Although counterregulatory hormones and mediators of the fight-or-flight responses are well defined at many levels, how energy stores per se are integrated into this system remains an enigmatic question. Recent years have seen the adipose tissue become a central focus for mediating intracellular signaling and communication through the release of a variety of bioactive lipids and substrates, as well as various adipokines. A critical integration node among these mediators and responses is controlled by FA binding protein 4 (FABP4), also known as adipocyte protein 2 (aP2), which is highly expressed in adipose tissue and functions as a lipid chaperone protein. Recently, it was demonstrated that FABP4 is a secreted hormone that has roles in maintaining glucose homeostasis, representing a key juncture facilitating communication between energy-storage systems and distant organs to respond to life-threatening situations. However, chronic engagement of FABP4 under conditions of immunometabolic stress, such as obesity, exacerbates a number of immunometabolic diseases, including diabetes, asthma, cancer, and atherosclerosis. In both preclinical mouse models and humans, levels of circulating FABP4 have been correlated with metabolic disease incidence, and reducing FABP4 levels or activity is associated with improved metabolic health. In this review, we will discuss the intriguing emerging biology of this protein, including potential therapeutic options for targeting circulating FABP4.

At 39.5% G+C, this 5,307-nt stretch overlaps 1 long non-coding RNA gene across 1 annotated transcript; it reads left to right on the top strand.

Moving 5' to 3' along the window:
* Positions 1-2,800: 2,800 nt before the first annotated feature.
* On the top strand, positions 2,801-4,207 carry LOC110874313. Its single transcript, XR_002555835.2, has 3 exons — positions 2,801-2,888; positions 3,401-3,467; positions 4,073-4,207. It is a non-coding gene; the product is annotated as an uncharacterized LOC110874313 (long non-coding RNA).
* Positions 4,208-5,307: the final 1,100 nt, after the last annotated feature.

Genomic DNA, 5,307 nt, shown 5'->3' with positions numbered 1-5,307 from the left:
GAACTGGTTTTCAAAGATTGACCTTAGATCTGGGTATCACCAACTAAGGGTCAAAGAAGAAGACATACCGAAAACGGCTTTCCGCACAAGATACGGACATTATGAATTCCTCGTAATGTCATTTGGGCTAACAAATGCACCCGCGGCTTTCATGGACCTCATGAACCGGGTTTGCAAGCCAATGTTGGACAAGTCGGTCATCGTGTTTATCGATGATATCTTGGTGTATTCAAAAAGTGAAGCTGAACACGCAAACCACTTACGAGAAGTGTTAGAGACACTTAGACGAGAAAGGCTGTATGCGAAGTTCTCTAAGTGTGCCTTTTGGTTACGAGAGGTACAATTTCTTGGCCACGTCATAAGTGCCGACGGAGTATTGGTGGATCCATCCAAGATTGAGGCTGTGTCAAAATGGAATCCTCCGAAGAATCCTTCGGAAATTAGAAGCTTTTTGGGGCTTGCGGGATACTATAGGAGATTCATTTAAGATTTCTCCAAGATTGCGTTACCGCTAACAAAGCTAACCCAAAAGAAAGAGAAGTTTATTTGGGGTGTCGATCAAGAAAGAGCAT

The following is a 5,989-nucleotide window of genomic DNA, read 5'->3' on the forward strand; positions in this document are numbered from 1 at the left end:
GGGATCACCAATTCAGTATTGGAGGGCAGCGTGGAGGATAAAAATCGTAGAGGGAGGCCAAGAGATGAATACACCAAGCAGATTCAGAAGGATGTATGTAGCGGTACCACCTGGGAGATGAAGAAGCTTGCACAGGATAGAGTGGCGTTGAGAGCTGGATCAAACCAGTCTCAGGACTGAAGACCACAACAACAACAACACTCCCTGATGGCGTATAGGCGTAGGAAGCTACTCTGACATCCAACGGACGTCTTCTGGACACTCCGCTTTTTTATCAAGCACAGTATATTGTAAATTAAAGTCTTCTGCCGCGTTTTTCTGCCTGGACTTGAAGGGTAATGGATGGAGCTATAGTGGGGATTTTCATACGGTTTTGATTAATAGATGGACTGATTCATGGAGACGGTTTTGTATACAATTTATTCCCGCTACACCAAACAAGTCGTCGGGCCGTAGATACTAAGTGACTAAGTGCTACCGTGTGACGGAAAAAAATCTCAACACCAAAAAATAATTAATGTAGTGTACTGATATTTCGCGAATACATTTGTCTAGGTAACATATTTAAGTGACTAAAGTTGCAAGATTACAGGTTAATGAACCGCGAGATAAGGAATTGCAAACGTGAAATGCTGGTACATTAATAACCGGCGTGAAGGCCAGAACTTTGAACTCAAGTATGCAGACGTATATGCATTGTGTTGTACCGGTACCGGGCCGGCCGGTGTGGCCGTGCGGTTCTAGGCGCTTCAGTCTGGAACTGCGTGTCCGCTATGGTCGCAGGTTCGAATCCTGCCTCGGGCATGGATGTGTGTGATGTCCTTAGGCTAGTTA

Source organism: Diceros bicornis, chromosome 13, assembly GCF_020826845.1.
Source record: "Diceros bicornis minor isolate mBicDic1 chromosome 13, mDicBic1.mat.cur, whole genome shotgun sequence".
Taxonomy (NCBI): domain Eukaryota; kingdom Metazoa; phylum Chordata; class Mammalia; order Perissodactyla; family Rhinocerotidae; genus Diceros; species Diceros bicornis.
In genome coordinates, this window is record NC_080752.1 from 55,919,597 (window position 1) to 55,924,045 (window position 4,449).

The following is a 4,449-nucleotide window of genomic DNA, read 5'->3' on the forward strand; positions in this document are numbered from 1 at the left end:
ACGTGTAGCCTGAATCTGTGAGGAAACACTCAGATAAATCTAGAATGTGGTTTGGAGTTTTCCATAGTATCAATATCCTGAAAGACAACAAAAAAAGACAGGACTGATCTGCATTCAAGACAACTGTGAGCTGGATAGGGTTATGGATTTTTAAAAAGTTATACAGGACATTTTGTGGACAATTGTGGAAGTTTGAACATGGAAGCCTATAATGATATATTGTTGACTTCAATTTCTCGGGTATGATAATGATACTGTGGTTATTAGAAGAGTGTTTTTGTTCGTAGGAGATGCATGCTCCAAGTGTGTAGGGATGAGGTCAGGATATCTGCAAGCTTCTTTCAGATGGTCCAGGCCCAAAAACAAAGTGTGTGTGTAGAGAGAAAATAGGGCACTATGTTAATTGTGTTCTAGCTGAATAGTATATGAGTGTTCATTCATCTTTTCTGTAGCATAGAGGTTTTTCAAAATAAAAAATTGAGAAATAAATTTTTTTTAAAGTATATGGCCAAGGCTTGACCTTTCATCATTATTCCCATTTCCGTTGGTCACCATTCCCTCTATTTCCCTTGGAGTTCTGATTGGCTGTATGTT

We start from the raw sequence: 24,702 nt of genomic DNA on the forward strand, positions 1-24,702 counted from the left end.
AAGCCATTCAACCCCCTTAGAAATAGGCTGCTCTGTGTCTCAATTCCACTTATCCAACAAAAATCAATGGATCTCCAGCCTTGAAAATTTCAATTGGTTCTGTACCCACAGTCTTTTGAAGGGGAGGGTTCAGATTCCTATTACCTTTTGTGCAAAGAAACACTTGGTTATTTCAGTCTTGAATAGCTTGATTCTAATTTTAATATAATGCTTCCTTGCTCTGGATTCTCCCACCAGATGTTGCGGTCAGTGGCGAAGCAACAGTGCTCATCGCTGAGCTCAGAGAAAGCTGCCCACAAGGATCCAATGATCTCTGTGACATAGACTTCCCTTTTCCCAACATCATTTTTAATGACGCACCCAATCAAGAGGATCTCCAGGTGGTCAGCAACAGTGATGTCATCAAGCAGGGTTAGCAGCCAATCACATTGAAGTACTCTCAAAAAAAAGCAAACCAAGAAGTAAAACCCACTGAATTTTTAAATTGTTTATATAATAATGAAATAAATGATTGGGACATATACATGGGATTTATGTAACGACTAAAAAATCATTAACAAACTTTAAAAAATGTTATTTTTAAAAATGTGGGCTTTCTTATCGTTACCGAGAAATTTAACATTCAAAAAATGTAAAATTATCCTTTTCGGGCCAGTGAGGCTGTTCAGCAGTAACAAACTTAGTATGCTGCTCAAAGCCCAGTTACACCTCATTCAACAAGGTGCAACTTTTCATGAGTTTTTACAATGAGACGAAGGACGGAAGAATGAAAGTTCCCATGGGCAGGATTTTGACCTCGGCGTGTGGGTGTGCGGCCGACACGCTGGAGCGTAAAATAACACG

Keywords: immunometabolism; metabolism; obesity.
Copyright © 2019 Prentice et al. Published by The American Society for Biochemistry and Molecular Biology, Inc.